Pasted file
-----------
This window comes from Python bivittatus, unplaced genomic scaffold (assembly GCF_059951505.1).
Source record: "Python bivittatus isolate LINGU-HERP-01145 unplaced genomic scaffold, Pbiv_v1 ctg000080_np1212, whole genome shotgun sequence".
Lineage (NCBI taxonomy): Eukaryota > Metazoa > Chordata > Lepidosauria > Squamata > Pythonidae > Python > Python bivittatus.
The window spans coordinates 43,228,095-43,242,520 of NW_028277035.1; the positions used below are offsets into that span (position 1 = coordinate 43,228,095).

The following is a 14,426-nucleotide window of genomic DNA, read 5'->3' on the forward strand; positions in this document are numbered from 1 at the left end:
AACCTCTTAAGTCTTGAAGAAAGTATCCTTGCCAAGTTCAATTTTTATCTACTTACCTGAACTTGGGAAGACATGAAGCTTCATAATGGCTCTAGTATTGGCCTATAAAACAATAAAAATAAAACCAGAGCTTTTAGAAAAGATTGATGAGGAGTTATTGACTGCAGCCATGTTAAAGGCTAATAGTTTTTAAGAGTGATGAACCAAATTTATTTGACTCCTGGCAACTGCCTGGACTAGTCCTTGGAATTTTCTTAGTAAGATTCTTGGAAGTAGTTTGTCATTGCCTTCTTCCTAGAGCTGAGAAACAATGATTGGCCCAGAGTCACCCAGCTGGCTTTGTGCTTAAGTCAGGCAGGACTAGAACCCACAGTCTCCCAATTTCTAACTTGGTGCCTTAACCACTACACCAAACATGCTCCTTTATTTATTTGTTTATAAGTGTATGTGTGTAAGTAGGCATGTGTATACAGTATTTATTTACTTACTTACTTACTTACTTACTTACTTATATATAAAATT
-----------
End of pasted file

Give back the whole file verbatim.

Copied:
This window comes from Python bivittatus, unplaced genomic scaffold (assembly GCF_059951505.1).
Source record: "Python bivittatus isolate LINGU-HERP-01145 unplaced genomic scaffold, Pbiv_v1 ctg000080_np1212, whole genome shotgun sequence".
Lineage (NCBI taxonomy): Eukaryota > Metazoa > Chordata > Lepidosauria > Squamata > Pythonidae > Python > Python bivittatus.
The window spans coordinates 43,228,095-43,242,520 of NW_028277035.1; the positions used below are offsets into that span (position 1 = coordinate 43,228,095).

The following is a 14,426-nucleotide window of genomic DNA, read 5'->3' on the forward strand; positions in this document are numbered from 1 at the left end:
AACCTCTTAAGTCTTGAAGAAAGTATCCTTGCCAAGTTCAATTTTTATCTACTTACCTGAACTTGGGAAGACATGAAGCTTCATAATGGCTCTAGTATTGGCCTATAAAACAATAAAAATAAAACCAGAGCTTTTAGAAAAGATTGATGAGGAGTTATTGACTGCAGCCATGTTAAAGGCTAATAGTTTTTAAGAGTGATGAACCAAATTTATTTGACTCCTGGCAACTGCCTGGACTAGTCCTTGGAATTTTCTTAGTAAGATTCTTGGAAGTAGTTTGTCATTGCCTTCTTCCTAGAGCTGAGAAACAATGATTGGCCCAGAGTCACCCAGCTGGCTTTGTGCTTAAGTCAGGCAGGACTAGAACCCACAGTCTCCCAATTTCTAACTTGGTGCCTTAACCACTACACCAAACATGCTCCTTTATTTATTTGTTTATAAGTGTATGTGTGTAAGTAGGCATGTGTATACAGTATTTATTTACTTACTTACTTACTTACTTACTTACTTATATATAAAATT